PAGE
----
The next release of Android could see Google's in-development runtime, ART, made the default used by the mobile OS. It all boils down to a code commit made to the Android source on January 28, that strongly suggests the switch has been flipped -- so to speak.
In simple terms, the runtime upon which Android apps run determines how the Java bytecode is compiled and executed. While Dalvik, the current runtime, used a just-in-time approach -- compiling bytecode on the fly -- ART compiles the code into a native binary during installation, which should result in apps starting and running faster.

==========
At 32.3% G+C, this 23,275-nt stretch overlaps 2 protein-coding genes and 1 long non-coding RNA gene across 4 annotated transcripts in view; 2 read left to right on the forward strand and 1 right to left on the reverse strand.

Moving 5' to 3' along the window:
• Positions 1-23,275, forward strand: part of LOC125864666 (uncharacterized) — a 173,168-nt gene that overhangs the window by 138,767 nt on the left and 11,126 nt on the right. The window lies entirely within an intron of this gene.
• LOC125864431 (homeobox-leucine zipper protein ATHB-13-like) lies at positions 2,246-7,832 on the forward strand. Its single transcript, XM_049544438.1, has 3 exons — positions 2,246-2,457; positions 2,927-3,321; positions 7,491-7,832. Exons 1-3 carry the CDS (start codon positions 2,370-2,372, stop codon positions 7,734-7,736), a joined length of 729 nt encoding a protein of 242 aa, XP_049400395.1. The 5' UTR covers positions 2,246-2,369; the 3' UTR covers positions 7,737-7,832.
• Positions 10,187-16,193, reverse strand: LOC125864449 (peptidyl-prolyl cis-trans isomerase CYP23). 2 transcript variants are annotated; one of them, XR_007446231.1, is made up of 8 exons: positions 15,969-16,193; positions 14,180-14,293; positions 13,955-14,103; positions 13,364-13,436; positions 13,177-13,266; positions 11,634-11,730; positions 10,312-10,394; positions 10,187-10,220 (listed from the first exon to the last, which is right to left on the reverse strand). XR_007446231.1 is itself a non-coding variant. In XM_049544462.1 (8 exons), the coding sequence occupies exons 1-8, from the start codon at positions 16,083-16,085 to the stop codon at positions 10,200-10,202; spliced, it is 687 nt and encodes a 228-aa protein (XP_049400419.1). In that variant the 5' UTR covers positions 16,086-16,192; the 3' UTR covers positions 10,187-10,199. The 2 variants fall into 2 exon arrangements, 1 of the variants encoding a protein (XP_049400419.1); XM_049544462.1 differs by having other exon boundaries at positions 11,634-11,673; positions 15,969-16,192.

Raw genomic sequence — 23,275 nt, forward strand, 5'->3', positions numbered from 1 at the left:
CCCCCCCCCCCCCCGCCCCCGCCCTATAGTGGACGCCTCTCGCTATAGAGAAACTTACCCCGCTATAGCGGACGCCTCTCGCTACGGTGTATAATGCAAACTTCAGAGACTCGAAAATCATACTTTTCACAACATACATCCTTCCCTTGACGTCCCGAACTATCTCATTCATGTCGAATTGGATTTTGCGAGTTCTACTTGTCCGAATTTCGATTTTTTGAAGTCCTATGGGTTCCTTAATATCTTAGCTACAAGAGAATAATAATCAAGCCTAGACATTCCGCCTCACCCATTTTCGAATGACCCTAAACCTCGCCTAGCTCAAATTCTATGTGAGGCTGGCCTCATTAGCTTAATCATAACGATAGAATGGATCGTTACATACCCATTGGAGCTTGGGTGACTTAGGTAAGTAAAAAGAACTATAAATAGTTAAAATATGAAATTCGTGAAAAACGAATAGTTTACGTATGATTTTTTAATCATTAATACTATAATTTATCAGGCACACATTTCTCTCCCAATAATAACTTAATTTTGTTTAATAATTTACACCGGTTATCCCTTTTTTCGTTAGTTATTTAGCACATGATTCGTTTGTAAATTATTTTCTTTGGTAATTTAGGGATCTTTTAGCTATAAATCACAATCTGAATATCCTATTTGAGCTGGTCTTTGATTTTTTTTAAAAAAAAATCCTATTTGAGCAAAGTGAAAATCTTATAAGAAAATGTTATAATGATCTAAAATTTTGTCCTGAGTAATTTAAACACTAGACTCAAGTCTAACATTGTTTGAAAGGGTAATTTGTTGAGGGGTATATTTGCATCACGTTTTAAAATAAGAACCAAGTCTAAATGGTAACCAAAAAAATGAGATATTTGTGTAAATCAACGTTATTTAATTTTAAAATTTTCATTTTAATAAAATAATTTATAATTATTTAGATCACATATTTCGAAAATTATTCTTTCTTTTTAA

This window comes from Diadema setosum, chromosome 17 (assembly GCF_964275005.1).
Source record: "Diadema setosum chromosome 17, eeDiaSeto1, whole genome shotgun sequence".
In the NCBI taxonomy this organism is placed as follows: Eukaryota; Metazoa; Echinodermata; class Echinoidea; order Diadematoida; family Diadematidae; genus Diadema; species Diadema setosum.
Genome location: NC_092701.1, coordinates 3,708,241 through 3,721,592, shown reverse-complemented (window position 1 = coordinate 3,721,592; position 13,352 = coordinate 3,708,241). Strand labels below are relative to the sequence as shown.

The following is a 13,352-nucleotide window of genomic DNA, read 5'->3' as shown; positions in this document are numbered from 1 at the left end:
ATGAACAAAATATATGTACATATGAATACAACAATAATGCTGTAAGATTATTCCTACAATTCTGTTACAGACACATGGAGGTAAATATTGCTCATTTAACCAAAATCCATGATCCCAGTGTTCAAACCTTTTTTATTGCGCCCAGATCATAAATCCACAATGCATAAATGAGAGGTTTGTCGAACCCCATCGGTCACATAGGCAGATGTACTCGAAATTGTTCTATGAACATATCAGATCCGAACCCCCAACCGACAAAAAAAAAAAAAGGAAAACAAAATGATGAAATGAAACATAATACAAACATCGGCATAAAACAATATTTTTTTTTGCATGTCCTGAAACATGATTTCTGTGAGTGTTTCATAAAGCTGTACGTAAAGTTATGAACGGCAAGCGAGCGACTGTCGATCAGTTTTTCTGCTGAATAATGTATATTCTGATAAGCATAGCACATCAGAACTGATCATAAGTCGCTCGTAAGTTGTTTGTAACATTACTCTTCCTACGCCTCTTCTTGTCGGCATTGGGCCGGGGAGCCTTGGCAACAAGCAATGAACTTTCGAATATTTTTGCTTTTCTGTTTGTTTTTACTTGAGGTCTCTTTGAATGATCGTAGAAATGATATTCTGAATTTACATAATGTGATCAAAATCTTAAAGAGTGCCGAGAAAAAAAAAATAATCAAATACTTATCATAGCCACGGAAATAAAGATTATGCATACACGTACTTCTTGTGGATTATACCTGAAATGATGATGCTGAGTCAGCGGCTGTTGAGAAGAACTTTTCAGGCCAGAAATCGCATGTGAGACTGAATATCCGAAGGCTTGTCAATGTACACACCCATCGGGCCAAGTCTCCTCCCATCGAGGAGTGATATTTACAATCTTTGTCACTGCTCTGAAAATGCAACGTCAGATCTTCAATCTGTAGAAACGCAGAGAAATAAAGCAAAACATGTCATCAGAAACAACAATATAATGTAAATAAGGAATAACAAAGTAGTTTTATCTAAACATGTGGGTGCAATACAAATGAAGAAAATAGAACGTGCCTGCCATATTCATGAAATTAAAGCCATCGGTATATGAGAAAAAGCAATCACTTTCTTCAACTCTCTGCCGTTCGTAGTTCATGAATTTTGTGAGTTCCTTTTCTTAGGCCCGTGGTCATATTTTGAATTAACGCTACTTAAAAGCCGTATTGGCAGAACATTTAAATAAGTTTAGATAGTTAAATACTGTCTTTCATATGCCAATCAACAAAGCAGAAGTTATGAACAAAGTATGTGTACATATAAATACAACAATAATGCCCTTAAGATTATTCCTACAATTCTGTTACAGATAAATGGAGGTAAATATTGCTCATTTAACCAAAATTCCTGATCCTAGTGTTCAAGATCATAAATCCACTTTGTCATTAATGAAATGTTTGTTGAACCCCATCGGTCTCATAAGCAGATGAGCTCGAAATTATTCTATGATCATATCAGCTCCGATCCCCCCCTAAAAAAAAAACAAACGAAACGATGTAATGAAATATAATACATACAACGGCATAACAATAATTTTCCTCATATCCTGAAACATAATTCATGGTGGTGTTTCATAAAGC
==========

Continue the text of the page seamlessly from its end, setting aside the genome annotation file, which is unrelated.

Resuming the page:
Benchmarks conducted by Android Police's Coby Toombs show ART's floating-point performance is noticeable better than Dalvik's, with gains averaging 20 per cent.
Of course, ART can be enabled now on devices running Android by hitting up the developer options -- all this change means is that those not well-versed in fiddling with their phones will benefit from the runtime's improvements. It also signals that Google is comfortable enough with the project's stability to expose it to the world at large in a future OS update.